The Founding Vegetable Gardener

January 12, 2015 0 comments
View of the Monticello Garden

  At a White House Dinner that gathered world leaders early in his tenure, President Kennedy quipped that those assembled represented the “greatest meeting of minds since Thomas Jefferson had dinner in the White House here by himself.” What’s impressive… Read More

Gifts for Gardeners

December 4, 2014 0 comments

The Gift List Recommendations for your gardening friends, and some for your other friends and loved ones: 24” Stake Rain Gauge Nothing matters more to gardeners than the rain. Here is a beautiful and efficient way to measure what fell.… Read More

Jacqueline van der Kloet — A Way with Bulbs

November 6, 2014 0 comments

Although her first love was painting, Jacqueline van der Kloet seems to have made her peace with the medium her parents thought more practical—garden design. Her remarkable gardens both private and public throughout Europe, and in recent years, several highly… Read More

A Passion for Parks in Peterborough, New Hampshire

October 7, 2014 0 comments
Boccelli Garden

Peterborough, New Hampshire, is one fortunate town. Between the Contookuk River and Nubanusit Brook, it was a thriving mill town in the nineteenth century. The home of the MacDowell Colony (the first artist’s colony in the country) since 1907, the… Read More

Blowing in the Wind

September 4, 2014 0 comments

Windswept at the Berkshire Botanical Garden On the grounds of one of the oldest botanic gardens in the country, an exhibit that interacts with breezes large and small welcomes garden visitors this summer. Windswept is as multifaceted as the garden… Read More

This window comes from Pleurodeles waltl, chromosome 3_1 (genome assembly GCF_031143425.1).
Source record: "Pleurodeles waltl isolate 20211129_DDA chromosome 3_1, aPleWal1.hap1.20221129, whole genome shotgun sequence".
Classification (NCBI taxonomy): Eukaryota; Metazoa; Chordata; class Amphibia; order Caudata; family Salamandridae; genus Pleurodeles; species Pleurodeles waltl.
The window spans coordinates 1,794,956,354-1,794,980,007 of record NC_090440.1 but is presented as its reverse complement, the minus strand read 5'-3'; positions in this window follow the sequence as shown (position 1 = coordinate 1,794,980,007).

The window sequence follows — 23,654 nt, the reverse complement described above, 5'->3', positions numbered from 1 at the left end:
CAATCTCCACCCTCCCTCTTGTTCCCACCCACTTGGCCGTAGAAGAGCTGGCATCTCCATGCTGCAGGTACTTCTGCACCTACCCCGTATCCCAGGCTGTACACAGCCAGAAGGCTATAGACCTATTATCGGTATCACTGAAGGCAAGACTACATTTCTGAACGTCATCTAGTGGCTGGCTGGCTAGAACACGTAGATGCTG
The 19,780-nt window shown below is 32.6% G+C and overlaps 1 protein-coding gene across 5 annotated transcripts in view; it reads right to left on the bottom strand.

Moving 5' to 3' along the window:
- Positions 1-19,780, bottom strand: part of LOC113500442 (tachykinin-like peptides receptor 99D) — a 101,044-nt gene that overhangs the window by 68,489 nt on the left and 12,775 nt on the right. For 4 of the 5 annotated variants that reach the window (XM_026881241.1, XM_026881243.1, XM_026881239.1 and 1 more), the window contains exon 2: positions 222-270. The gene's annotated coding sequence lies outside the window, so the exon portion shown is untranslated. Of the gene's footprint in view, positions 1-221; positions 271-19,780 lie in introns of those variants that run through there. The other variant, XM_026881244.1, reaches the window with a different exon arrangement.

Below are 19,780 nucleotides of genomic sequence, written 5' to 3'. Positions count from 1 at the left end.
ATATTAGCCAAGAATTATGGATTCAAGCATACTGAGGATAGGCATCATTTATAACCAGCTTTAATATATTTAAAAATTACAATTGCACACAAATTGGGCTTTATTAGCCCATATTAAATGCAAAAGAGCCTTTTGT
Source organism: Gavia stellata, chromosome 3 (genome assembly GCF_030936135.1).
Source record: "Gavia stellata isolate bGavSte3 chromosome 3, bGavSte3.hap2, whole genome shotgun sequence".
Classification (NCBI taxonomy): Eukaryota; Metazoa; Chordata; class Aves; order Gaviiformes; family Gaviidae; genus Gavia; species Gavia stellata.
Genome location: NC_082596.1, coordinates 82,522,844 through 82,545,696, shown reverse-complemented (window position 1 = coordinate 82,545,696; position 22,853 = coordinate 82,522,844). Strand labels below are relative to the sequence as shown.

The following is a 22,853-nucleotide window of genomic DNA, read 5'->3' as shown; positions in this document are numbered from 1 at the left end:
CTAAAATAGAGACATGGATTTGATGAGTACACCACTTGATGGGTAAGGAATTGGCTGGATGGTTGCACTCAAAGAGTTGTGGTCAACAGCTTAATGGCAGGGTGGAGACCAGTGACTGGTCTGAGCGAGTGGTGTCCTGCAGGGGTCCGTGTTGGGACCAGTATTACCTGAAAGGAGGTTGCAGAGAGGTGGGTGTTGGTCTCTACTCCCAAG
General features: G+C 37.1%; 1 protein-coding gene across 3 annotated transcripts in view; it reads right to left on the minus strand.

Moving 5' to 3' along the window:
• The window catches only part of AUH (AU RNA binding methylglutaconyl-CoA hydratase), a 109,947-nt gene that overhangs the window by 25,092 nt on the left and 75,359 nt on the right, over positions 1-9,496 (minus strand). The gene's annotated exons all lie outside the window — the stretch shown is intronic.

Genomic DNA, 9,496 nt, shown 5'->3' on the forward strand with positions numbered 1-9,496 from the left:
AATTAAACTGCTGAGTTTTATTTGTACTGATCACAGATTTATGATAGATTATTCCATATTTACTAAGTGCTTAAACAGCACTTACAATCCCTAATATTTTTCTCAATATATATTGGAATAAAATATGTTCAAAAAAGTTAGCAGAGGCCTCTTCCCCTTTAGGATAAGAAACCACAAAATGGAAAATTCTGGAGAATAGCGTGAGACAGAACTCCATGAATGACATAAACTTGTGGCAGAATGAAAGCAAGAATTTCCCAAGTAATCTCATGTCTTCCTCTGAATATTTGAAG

Worth Their Salt – A Modern Saltworks

August 1, 2014 0 comments

Not Everything made in a greenhouse is plant related. We may all brainstorm for great business ideas from time to time, but how many of us actually make one of them a reality? Penny Lewis and Jan Burling –friends for… Read More

Home on the Hudson

June 27, 2014 0 comments
Hudson 2

Not long after she married financier and philanthropist Ogden Mills in 1882, Ruth Livingston inherited her childhood home in Staatsburg, New York.  With views of the Catskill Mountains, the house at Staatsburg perches over sweeping lawns that stop just short… Read More

History Under Glass

May 16, 2014 0 comments

The very first glasshouses were not entirely made of glass. That is, their construction did not entail four walls that consisted primarily of glass. But they were surprisingly large, and designed for a specific purpose—the storage of container-grown citrus trees… Read More

In the Pink –Spring’s Arrival in New England

April 1, 2014 0 comments

As part of an annual tradition at Smith College, in Northampton, Massachusetts, rooted ivy cuttings are distributed to each incoming first year student–just one indicator of the botanic leanings of this prestigious women’s college. With late winter’s days lengthening, Smith’s… Read More

Why a Hartley? Hartley Botanic